An officer with a wealth of experience and varied career is the new school resource officer for the Lovell school system.
Kurt Dobbs, who went to school in Deaver, worked for years in Powell and rose to become Wyoming’s top law enforcement officer, will take the reins from Randy Davis, who is signing on with the Wyoming Highway Patrol.
Dobbs, 46, the son of Bill and Elaine Dobbs, grew up in Laramie and the Deaver area, living and working on the family ranch, attending junior high and high school in Deaver and graduating as a member of the final class at Deaver-Frannie High School in 1983.
He then enlisted in the U.S. Army, serving four years of active duty and two more years in the active reserves. He served with the 10th Special Forces in Germany and rose to the rank of Specialist E-4. While in the reserves he lived in Gillette, where he worked for Ireco Explosives as an explosives expert.
Dobbs joined the Powell Police Dept. in 1990, working as a patrol officer for Chief John Cox at first and eventually specializing in and finding success in drug investigation. That record of success caught the eye of the Division of Criminal Investigation in Cheyenne, and DCI chose Dobbs for a special task force working drug investigations for a new Northwest Wyoming field office that opened in 1993, serving the Big Horn Basin and Fremont County.
The Northwest Enforcement Team was funded with federal, state and local monies and gave Dobbs the opportunity to receive training and gain experience all over the state that he never could have received as a local officer, he said, investigating drug cases and large crimes to assist local departments.
In 1997 Dobbs was named a sergeant with the Powell PD in charge of all investigations, and when Cox moved to Cheyenne as colonel of the Wyoming Highway Patrol in 1998, Dobbs went to work for DCI full time as one of two head agents for the Powell Field Office.
In 2003 Gov. Dave Freudenthal appointed Dobbs as the director of the Wyoming DCI, and he and his wife, LaRae, moved to Cheyenne. During his time in Cheyenne, he got to know Gov. Matt Mead, then an assistant U.S. Attorney and later the U.S. Attorney for Wyoming.
Dobbs “retired” from DCI and law enforcement in April of 2006 and went to work for Mead Land and Livestock, returning to his agricultural roots and running farm and ranch operations in Goshen and Albany Counties. He also worked for the Wyoming Attorney General’s Office as a police practices expert for Federal District Court cases, testifying as an expert witness.
Lately, before taking the job in Lovell, Dobbs worked from 2010 through January of 2012 for the U.S. Dept. of Defense during Operation Iraqi Freedom and Operation Enduring Freedom (Afghanistan) as an agent for the DOD embedding in Army and Marines units to detect, disrupt and neutralize Taliban and al Qaeda kidnapping and assassination rings. He worked with Army Special Forces and Marine Special Operations Command.
During that two-year period, which kept him away from his family for extended periods of time, LaRae (Bridges) Dobbs returned to her home country and eventually resumed work with the Park County Attorney’s Office, for whom she had worked before moving to Cheyenne. She and Kurt also bought a home in Cowley.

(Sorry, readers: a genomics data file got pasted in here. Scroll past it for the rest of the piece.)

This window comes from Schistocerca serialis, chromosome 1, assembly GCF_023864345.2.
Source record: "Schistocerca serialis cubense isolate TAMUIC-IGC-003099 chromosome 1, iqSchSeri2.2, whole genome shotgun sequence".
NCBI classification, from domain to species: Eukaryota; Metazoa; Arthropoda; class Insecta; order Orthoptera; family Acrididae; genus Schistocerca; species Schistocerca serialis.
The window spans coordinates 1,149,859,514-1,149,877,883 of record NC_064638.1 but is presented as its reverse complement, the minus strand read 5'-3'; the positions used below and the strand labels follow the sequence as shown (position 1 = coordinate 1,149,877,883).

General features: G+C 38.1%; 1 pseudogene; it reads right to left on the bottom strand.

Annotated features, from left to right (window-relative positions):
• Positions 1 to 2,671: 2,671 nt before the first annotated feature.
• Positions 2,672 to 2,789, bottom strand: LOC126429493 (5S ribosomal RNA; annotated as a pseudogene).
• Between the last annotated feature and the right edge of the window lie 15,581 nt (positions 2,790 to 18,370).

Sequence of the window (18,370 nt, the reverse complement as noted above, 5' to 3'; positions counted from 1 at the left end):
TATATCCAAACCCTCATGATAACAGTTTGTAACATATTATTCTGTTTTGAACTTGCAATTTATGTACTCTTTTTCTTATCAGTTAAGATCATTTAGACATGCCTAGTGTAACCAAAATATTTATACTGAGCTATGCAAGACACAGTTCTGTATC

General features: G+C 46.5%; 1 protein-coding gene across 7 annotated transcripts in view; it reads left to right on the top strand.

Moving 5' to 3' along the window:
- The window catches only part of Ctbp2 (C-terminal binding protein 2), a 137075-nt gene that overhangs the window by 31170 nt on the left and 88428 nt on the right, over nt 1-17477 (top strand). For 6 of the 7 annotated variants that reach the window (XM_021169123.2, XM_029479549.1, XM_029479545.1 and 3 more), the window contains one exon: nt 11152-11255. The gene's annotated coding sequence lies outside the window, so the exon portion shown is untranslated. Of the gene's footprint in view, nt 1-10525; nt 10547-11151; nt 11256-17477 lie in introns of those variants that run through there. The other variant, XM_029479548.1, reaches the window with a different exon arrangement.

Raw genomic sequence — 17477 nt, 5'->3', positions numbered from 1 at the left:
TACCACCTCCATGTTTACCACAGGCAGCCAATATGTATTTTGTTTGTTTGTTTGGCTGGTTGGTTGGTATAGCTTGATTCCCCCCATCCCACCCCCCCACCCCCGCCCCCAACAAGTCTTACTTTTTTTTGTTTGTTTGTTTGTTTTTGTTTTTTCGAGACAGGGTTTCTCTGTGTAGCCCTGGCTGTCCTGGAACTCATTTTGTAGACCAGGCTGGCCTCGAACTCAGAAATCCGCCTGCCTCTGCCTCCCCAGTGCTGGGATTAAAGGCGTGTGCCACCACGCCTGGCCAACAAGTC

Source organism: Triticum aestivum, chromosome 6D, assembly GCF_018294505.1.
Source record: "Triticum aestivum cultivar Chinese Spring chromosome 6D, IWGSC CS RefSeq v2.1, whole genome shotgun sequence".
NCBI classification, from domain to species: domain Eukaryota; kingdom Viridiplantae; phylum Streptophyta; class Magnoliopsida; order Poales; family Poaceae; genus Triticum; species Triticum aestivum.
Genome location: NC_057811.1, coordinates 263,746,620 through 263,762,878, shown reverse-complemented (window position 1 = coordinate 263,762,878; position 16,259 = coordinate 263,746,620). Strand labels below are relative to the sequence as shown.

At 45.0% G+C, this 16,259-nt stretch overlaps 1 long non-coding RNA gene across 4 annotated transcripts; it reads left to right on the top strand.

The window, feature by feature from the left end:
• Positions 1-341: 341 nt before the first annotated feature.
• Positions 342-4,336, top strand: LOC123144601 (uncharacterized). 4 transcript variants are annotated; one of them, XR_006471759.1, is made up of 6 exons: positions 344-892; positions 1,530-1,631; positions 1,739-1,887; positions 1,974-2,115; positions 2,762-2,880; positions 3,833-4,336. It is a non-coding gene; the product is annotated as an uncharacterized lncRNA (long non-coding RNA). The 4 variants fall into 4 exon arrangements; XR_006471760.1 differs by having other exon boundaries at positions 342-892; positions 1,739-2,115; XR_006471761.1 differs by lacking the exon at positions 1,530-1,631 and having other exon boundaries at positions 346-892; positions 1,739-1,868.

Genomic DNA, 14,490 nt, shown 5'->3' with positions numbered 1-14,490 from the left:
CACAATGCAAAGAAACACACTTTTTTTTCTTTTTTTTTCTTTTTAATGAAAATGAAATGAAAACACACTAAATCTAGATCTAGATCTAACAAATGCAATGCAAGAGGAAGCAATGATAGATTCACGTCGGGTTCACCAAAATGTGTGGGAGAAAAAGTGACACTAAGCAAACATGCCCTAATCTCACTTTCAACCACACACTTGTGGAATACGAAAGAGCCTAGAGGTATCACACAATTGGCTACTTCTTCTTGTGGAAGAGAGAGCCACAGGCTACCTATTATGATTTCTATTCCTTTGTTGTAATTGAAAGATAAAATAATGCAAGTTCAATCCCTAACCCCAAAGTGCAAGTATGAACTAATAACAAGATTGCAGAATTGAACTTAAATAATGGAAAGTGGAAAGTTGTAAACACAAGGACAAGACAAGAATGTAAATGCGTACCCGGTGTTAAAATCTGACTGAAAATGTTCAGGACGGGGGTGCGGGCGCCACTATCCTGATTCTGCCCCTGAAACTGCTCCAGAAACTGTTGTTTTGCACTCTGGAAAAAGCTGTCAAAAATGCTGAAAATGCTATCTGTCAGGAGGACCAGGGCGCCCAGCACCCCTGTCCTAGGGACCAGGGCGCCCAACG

“I was looking at another seven months in Afghanistan, and I thought I had been away from home long enough,” Dobbs said. “I heard about the SRO position coming up, so I called Nick. I thought I’d like to do that and applied for the job.”
He interviewed with Chief Lewis, Supt. of Schools Dan Coe and building principals, was offered the job and started work on Feb. 1, working closely with current SRO Davis.
Dobbs said he is looking forward to working in the schools and also helping Lewis to complete some projects.
“I like working with kids and want to help mentor officers and do some investigations on the side,” he said. “For me it’s kind of a win-win. It makes it nice for me. I’ve been on the fast track my whole life. Now, I’m not looking forward to moving to another department. I hope I can sit here and help these guys. He (Lewis) truly does know where it (the department) needs to go.”
Dobbs and Lewis agree that Dobbs’ wide variety of experience can help bring the LPD’s evidence system up to current standards, update the department’s policies and procedures and mentor and train officers in areas like report writing and investigation.
“I told him this is what I want him to do,” Lewis said. “We need to clean up evidence handling and processing. He’s handled lots of evidence. He’s helped revamp policies and procedures for DCI and Powell. We need to update our policies and procedures manual using model policies that we can revise to fit our needs.”
As for his SRO duties, Lewis said Dobbs’ experience will also be an advantage.
“I think he has a good presence. The kids and staff know he knows what he’s doing,” Lewis said. “He has a real desire to help the kids. He could get a job anywhere in the area. That speaks volumes that he wants to help kids. He can make a difference in kids’ lives.
“He is going to really help our department in lots of ways. I’m excited. I think this is going to be a good fit.”
Dobbs said he has enjoyed working side by side with Davis, who he said has built a fine reputation as the SRO.
“If I can do as good a job as he does, I’ll be doing well,” he said. “I’ve talked to teachers, administrators and students, and I can’t see anything that needs improvement. He’s spot on and is running a good program.
“I’ll step right into the legacy that he’s built. He’s done fantastic.”
Kurt and LaRae Dobbs have three grown daughters, Laureena Houchin of Wheatland, Miriah Griffin of Salt Lake City and Cheyenne Dobbs of Powell.
By David Peck